Sunday, July 03, 2011

NETFLIX - Is a Short


It's time to analyze the position of Netflix NFLX in the broader market. This stock keeps advancing and it's red hot for portfolio managers. The revenue is solid $718,553,000 and the EBITDA looks good at $224,993,000 with a P/E ratio of 82.5. On June 3rd, I wrote that it's still too early to short this stock because it has too much momentum, but for those who've already made their money, it's time to start building an exit strategy. Why did I say this?
The FCC gave data service providers the ability to start charging customers based on their data usage. A user and data customer might have to really start thinking long and hard about watching that cute kittens youtube video if it's going to put them over their data plan. Though cable and internet service providers like Comcast haven't set forth in claiming these profits yet, they soon will, and streaming HD movies from content providers like Netflix through a Comcast hub will drive up the gigs used faster than almost any other use through the web. Depending on the allotted gigs or terabytes a cable company gives each customer, they may only be able to stream a handful of movies before added costs kick in. This will drive the consumer's cost up significantly when they look at their bill for Netflix in conjunction with the bill from Comcast. This was my thought back in March when AT&T was the first to launch a data cap of 125 gigs per month of data usage.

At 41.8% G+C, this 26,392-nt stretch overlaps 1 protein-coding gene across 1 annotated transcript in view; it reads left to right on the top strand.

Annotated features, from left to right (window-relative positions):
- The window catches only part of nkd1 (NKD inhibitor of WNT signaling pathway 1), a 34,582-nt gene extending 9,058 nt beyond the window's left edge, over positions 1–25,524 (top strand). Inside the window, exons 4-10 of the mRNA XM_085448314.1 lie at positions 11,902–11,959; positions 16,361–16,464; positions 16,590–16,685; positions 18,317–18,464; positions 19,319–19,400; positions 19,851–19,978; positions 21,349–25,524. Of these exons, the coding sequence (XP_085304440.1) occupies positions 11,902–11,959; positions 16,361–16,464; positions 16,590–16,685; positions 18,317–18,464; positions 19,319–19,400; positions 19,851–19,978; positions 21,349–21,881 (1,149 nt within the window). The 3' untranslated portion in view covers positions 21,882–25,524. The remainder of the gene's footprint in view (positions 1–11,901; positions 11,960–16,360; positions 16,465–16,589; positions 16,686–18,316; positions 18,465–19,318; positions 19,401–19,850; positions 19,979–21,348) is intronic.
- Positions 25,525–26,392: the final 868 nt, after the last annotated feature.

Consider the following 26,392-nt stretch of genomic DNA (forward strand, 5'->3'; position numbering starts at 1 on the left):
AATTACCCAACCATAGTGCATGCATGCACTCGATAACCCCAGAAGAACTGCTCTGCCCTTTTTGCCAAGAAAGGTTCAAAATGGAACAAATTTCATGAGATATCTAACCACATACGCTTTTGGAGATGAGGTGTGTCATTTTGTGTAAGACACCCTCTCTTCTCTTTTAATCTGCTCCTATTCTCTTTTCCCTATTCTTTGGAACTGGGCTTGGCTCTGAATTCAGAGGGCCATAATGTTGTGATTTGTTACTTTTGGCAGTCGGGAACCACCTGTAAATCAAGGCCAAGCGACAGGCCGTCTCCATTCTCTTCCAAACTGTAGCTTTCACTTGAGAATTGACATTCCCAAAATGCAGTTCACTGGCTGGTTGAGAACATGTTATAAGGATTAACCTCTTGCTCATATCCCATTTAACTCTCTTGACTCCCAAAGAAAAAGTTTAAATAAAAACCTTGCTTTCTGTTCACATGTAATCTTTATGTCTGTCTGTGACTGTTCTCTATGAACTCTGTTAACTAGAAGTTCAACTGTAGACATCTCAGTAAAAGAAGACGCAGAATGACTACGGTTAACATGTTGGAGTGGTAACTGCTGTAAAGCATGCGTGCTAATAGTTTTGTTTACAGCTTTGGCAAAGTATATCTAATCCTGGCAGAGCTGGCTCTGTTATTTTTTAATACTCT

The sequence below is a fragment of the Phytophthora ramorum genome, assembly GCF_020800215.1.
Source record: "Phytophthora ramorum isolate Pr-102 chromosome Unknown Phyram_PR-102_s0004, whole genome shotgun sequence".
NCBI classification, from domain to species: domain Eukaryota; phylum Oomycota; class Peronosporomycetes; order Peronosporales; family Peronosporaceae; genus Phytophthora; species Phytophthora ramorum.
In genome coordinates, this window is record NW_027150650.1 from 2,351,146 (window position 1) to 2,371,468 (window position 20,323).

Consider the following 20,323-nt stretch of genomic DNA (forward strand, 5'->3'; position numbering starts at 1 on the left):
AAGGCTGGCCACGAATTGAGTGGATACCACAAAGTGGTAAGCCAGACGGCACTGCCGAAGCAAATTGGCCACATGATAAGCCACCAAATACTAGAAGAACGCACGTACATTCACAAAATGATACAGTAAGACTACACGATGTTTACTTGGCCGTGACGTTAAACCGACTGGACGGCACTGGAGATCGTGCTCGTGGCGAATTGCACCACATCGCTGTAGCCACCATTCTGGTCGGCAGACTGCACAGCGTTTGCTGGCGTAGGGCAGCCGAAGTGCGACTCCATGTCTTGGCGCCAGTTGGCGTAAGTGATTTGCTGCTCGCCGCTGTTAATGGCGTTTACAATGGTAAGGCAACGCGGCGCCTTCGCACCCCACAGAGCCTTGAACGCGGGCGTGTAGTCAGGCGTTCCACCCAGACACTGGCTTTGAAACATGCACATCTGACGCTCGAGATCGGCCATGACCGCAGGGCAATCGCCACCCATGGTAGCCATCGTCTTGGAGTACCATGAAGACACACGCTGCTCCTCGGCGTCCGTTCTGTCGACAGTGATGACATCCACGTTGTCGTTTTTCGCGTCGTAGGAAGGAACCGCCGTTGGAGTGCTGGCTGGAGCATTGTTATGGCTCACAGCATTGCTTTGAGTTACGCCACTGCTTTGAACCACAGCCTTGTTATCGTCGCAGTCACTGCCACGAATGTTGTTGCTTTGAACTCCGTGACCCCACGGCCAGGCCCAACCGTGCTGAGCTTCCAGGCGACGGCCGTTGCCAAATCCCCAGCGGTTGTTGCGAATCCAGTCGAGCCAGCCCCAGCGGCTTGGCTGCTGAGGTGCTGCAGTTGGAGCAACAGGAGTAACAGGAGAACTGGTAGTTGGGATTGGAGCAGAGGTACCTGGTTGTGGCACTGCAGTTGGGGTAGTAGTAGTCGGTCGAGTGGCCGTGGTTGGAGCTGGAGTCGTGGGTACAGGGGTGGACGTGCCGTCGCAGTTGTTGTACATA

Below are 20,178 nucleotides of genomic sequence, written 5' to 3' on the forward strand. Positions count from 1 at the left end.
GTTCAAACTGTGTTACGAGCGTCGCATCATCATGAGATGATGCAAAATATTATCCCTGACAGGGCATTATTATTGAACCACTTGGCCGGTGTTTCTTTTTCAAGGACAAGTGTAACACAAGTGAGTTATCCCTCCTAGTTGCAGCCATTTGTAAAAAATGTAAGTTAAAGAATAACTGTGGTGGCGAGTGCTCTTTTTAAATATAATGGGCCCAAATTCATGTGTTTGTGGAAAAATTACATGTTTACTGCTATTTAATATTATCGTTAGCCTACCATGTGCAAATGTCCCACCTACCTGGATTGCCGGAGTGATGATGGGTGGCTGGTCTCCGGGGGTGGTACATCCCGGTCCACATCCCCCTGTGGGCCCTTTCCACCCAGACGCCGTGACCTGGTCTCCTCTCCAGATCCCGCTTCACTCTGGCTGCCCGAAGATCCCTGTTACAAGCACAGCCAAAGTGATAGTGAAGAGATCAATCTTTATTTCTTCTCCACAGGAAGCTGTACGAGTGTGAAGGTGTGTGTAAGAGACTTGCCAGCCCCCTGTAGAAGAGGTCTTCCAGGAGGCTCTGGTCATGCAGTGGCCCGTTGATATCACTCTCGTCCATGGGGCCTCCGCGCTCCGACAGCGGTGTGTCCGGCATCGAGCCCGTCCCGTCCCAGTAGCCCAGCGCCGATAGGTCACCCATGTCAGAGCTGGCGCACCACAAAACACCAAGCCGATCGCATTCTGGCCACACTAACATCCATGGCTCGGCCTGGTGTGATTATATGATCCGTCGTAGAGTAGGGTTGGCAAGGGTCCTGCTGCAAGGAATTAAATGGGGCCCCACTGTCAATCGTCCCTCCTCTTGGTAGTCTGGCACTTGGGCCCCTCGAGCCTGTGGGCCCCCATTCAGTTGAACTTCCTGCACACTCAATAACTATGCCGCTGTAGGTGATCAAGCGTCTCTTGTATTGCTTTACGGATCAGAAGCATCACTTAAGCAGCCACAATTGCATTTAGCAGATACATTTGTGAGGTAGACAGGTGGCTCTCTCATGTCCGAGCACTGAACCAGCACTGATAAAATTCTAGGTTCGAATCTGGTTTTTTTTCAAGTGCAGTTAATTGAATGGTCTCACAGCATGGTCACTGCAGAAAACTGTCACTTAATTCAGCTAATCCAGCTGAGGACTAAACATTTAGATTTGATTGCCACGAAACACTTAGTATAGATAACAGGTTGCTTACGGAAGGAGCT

Comcast, like AT&T, Time Warner, RCN and other data/internet providers, already has a deal with content providers like HBO, Showtime, Encore etc... If you are part of the XFinity package you can stream videos on your computer as well as the television. There are no added costs to download or stream content in this manner so far. HBO also launched it's own application which allows your smartphone to manage and view content including movies and TV series. A customer can take all of those programs out of their Netflix queue right now. You can watch everything through the current season's episodes on your HDTV where as Netflix has dated content.
I was asked if I see Comcast making deals with studios to provide streaming content through their network, and before the NBC merger, I would have said no, but since I've considered the move as a foray into the field of content and an excellent acquisition of television news broadcasting services. I believe they'll continue to let their OnDemand services grow and as that option becomes more popular, they will modify their contracts with subscription channels like HBO and Showtime to a more advantageous position.
Finally, and most importantly, this year Netflix will hit the cap on the number of users who can access titles from various studios (like Disney, Sony, Columbia & Dreamworks). Their contracts stipulate that when Netflix subscribers list hit a certain number, the contract will be renegotiated and those titles will not be available until a new agreement is reached. An interruption in services for any prolonged period of time as a new contract is drawn up will send customers looking for alternatives. Netflix will be search to make up the lost revenue by increasing the cost for their customers. I'm not certain, but I believe they'll make consumers choose between two paths, either paying more, or limiting service. If they limit service to snail mail delivery, or charge extra for online streaming services. Either way, they will disenfranchise their customer base. I believe they will lose customers and their growth will be slowed.
I expect more downside pressure from this point (Update July 18, 2011). As the headlines change in an uncertain global economic market where a jobless recovery appears to become more of a reality, I believe you will eventually see the downgrade of Netflix. In a world controlled by ETFs and indexes, a buying opportunity will arise in corporations like Comcast which will be brought down in the ETFs along with Netflix.

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